I’m not exactly athletic. Anybody who knew me growing up knows that I stayed far away from most anything athletic. I liked hockey, bike riding and rollerskating, though I never played anything more than pond hockey. I did actually play intramural broomball in college, but that’s the beginning and end of my team sports experience.
My high school history teacher, who also happened to coach the cross country team, once told my parents I’d make a good runner. Maybe I should have listened.
I ran a 5K on Saturday and with the Twin Cities Marathon yesterday, running has been on my mind.
Personal Best 5K
I hate it when people constantly brag about their running achievements, so I try to keep mine to a minimum. But I did manage a personal best in the 5K on Saturday with 28:13. Most of the summer I’ve been doing longer runs (5-7 miles) and I’m not well adjusted to the relatively short distance of a 5K. But I did pretty well on Saturday, running hard early, not dying in the middle, and pouring on a ridiculous sprint I didn’t know I had in me at the end. It’s not a particularly fast time for a 5K, but the low-9 minute miles is a lot faster than I normally run.
The funny thing about running is how much work it takes to get better. This is probably obvious to most people, but my complete lack of athletic experience gives me nothing to base improvement on. I have no idea how hard athletes work. Now that I’m running, I have an idea.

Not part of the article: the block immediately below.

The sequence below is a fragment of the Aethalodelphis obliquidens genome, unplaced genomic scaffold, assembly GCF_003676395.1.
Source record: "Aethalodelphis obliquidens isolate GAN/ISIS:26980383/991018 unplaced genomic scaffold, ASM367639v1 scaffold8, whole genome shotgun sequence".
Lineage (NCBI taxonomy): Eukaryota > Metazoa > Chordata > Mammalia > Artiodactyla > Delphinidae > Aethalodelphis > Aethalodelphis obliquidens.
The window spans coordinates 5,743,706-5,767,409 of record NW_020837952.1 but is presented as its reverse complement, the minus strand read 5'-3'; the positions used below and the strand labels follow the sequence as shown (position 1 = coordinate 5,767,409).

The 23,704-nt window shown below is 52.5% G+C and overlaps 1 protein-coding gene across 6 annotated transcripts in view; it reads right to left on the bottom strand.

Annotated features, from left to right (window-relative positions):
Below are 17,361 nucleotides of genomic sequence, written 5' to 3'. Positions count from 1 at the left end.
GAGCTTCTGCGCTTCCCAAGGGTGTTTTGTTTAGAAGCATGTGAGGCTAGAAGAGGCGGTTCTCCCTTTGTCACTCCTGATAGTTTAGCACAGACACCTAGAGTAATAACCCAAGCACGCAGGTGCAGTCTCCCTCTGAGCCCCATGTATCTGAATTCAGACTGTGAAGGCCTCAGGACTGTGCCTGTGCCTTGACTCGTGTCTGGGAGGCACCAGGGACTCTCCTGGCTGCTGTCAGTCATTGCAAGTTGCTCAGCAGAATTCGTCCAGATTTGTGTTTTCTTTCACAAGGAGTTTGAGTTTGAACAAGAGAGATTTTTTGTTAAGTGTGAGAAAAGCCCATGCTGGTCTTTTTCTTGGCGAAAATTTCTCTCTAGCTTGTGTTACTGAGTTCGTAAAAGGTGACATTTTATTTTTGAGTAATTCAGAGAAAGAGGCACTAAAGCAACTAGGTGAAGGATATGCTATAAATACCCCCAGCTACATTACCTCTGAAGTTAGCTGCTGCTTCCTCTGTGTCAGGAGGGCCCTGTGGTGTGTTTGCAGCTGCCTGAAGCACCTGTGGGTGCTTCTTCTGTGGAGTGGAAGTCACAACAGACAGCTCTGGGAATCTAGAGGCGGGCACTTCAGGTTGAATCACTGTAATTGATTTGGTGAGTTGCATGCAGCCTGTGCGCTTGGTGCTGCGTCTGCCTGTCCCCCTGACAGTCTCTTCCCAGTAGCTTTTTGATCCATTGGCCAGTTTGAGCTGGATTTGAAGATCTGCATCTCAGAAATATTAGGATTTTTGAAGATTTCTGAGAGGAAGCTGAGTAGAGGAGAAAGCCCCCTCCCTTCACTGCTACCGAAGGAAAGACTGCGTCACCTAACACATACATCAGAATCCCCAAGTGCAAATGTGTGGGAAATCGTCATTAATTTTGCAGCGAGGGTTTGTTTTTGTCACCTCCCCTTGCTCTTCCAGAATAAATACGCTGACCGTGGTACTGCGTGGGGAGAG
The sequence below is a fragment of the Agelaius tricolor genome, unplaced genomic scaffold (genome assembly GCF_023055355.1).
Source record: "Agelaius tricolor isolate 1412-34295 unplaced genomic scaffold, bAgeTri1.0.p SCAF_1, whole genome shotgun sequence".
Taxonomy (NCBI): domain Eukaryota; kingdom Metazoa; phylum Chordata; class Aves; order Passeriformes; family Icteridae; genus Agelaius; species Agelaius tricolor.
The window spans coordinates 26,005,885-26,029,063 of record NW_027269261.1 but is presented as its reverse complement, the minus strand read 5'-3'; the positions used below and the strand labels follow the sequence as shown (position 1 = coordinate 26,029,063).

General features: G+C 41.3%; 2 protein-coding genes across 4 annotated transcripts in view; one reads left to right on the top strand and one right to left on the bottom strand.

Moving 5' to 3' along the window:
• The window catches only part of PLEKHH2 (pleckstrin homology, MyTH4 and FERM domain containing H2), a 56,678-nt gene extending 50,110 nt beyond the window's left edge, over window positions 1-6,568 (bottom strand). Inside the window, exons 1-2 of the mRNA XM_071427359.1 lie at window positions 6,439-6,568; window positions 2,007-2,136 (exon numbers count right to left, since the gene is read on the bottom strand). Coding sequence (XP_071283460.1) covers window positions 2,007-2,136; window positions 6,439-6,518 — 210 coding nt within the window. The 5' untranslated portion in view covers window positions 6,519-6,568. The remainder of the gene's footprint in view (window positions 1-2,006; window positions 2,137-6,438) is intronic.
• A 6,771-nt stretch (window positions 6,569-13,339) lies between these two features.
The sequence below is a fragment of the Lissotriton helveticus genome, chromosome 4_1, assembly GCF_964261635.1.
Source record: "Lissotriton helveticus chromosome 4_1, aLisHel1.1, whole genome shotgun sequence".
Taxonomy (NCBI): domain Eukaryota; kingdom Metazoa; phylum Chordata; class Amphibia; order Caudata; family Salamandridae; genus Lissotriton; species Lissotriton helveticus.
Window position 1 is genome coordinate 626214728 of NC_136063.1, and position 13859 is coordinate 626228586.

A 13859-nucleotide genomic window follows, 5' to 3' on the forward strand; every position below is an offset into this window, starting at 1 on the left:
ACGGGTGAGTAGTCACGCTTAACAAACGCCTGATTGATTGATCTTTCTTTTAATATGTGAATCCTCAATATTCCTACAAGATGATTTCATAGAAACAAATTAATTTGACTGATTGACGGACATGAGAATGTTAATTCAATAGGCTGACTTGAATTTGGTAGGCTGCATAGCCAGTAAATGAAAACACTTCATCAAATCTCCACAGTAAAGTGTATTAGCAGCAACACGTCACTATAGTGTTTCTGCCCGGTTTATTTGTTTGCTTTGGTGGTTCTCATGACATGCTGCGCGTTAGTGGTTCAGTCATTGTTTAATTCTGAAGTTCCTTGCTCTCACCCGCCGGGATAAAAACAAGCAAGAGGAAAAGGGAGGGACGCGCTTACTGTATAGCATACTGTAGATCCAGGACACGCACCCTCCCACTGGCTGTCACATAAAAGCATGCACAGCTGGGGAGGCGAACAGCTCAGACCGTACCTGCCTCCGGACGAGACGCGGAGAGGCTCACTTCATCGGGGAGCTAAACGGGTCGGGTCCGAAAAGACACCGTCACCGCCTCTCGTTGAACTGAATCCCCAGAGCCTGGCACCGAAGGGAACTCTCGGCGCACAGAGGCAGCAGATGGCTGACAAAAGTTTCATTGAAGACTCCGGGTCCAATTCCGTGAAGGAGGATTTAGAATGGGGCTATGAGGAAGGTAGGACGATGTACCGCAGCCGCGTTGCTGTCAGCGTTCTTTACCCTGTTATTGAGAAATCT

The problem with running is that there’s such a chasm between milestone achievements. If you don’t run at all, a 5K sounds daunting. Who wants to get up on a Saturday and run three miles? A few years ago, that’s the camp I was in. But now a 5K is too short. All that effort for 28 minutes of running? I’d rather run twice that far.
Of course getting to twice that far has taken about six months. This spring I actually read a book on marathons and thought maybe someday I’ll run a marathon. I wasn’t incredibly serious about it, but I did think it was conceivable. I checked out upcoming marathons and mapped out the training schedule to see if I could do it. If I followed the training schedule this book laid out, I would have been ready to run the Twin Cities Marathon with a week to spare.
That’s hilarious. Simply building from three miles to seven miles has taken me six months. Getting to 26 miles feels like an impossibility. I realized how crazy I was being when I noticed a 13-minute per mile minimum pace for the Twin Cities Marathon. At the time I was averaging a 12-minute mile on my longer runs. But I frequently started at over 13 minutes, and sometimes even 14 minutes for that first mile.
These days I’m running in the high 10-minute range, so improvement does happen. But it comes slowly. (For comparison’s sake, the winning marathon runners yesterday were in the 5-minutes per mile range. That’s freaky. A friend of mine ran in the 8-minutes per mile range.)
In the end, I have an incredible appreciation for people who run. It’s seriously hard work and requires tremendous dedication of body and spirit. It’s one thing to keep your body going, but it’s another thing to keep your spirit motivated when your body hates you. The time commitment alone is staggering. Serious marathon trainers run at least three times a week and those longer runs take time (it takes me an hour to run six miles). Simply finding the time to run (and get cleaned up afterward) is intense.
Sometimes I hate running. It hurts and my body is tired and I don’t want to crawl out of bed. But some days I crave it. I itch to get out and move my body. I’ve learned that sometimes stopping is the worst thing you can do and even when you think you’re completely spent and can’t go any farther, you can.